Here’s the infamous live version of “Sympathy for the Devil” from the December 1969 concert at Altamont where a Stones fan was stabbed to death (caught on camera for the documentary “Gimme Shelter”). However, contrary to popular belief, the stabbing took place during “Under My Thumb,” not “Devil.” However, one of the scariest scenes in any documentary comes in at about 4:10 into this clip when a certain Hells Angel (who has been hired to provide “security”) starts eyeballing Jagger. I can’t tell if he wants to f–k Mick Jagger or kill him … or both. In any case, that look he gives Jagger is really f–king scary.
From their nearly forgotten and severely underrated classic 1971 album “Teenage Head,” this the the Flamin’ Groovies arguably at their best. I hate saying that, considering the classic work they did with producer Dave Edmunds in 1976 with “Shake Some Action,” but “Teenage Head” and especially this track (“Whiskey Woman”) has been on constant rotation recently on my iPod.
No less than Mick Jagger at the time (who noticed similarities between what the Groovies were doing on this album and what the Stones were doing on “Sticky Fingers”) admitted the Groovies had the better take on the same theme. Miriam Linna, co-head of the stellar Norton Records label, opined that this era of the Groovies sounded like the Stones, had the Stones sworn their allegiance to Sun Records instead of Chess Records.
Pre-major label Social D. covers one of the Rolling Stones’ most beautiful and most troubling songs.
The original is a lovely-sounding acoustic ballad, where the protagonist is a rich guy who tells his mistress in no uncertain terms what her place is in his life. As I said earlier about the Stones’ original, “Jagger and the gang could be doing an ironic Randy Newman-esque take on a sleazy, phliandering rich guy, which I would buy … except for the fact that I’m sure that the attitude of the song’s narrator is not far from the way they probably felt about women back in the day. A great song with contradictory and often troubling messages? Hmm … sounds like the Stones to me in a nutshell.”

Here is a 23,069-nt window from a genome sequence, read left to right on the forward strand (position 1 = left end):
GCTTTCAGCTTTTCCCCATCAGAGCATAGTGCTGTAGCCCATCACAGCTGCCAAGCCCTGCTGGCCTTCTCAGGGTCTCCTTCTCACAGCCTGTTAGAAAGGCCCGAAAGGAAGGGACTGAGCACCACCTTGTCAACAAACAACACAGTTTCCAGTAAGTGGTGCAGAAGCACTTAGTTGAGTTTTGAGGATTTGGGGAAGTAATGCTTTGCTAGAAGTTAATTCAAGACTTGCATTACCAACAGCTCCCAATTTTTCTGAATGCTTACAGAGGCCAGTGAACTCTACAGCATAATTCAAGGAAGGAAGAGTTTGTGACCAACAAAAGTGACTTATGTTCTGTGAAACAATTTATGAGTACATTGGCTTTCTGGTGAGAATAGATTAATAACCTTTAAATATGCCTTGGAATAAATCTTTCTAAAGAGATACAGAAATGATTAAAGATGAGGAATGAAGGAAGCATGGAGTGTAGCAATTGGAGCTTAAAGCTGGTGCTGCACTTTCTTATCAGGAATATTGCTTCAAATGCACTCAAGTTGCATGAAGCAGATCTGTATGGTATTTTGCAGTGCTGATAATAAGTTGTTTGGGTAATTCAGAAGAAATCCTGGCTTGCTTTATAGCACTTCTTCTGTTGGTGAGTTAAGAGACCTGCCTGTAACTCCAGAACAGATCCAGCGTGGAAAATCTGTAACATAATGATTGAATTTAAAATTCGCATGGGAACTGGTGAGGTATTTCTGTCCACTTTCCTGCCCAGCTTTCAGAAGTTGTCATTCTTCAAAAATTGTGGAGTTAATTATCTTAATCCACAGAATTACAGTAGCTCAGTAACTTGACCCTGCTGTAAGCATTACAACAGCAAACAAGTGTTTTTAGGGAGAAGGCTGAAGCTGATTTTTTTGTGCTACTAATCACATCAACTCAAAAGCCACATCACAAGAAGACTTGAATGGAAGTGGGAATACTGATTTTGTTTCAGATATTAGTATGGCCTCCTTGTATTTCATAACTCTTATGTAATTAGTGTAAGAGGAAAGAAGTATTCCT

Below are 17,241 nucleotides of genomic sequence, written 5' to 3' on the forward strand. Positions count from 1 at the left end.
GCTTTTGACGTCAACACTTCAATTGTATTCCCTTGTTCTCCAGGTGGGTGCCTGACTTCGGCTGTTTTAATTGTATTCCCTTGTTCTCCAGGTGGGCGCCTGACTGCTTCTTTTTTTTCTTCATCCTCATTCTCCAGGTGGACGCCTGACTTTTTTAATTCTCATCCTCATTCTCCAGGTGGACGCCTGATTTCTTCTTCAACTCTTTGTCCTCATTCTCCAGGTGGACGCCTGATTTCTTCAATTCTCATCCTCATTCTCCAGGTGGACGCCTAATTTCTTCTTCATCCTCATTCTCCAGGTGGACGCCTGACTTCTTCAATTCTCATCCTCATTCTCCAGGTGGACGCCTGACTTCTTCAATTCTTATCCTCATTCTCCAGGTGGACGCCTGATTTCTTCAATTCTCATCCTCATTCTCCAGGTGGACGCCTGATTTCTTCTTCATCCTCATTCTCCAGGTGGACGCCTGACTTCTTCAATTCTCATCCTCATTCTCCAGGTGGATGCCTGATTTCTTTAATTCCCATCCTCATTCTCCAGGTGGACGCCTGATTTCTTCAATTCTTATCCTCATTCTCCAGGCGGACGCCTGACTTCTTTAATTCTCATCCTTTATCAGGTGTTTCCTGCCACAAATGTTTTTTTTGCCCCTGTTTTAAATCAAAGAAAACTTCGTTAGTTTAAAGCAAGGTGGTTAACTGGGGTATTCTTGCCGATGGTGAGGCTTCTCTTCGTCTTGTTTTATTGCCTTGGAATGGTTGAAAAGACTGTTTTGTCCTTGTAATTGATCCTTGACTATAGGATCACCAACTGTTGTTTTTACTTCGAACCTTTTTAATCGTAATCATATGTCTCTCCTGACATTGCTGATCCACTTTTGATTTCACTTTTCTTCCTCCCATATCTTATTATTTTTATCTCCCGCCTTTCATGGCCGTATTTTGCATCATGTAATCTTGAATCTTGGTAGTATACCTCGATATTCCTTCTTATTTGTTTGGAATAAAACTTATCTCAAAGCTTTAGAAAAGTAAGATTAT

Social D. says “Ah, bulls–t!” to such nonsense and just bashes through the song as Social D. is wont to do. I can’t say that they’re wrong in their approach.
From the decadent and extremely trippy late 1960s masterpiece by directors Donald Cammell and Nicolas Roeg is the infamous sequence where Mick Jagger’s rock star character changes identities with James Fox’s gangster character. Things get very freaky very fast. Do not watch under the influence of any mind-altering substances.
“Performance” is a notorious masterpiece from the late 1960s. Its release was held up by at least two years by a skittish Warner Brothers. It was given an X-rating and dumped into midnight screenings. Some critics called it the most repulsive film ever made, one even describing it as the equivalent of someone sticking the dirtiest finger into the back of your throat to make you vomit. I wouldn’t go that far. But it’s still pretty intense. The clip is not safe for work or little ones.
More genius from producer Rick Rubin. Mick Jagger’s solo stuff has ranged from the sublime (“Memo from Turner”) to the ridiculous (“Let’s Work”). This one is on the sublime end of the horizon. From Jagger’s almost-forgotten RIck Rubin-produced 1993 album “Wandering Spirit.”
I find that this version of “Sister Morphine,” sung at the time when Marianne Faithfull was actually going through the hell of what she’s singing about, is more compelling than the version she did at the end of the 1970s. Yes, the Stones’ version on “Sticky Fingers” is damn good, but this version is better in my opinion.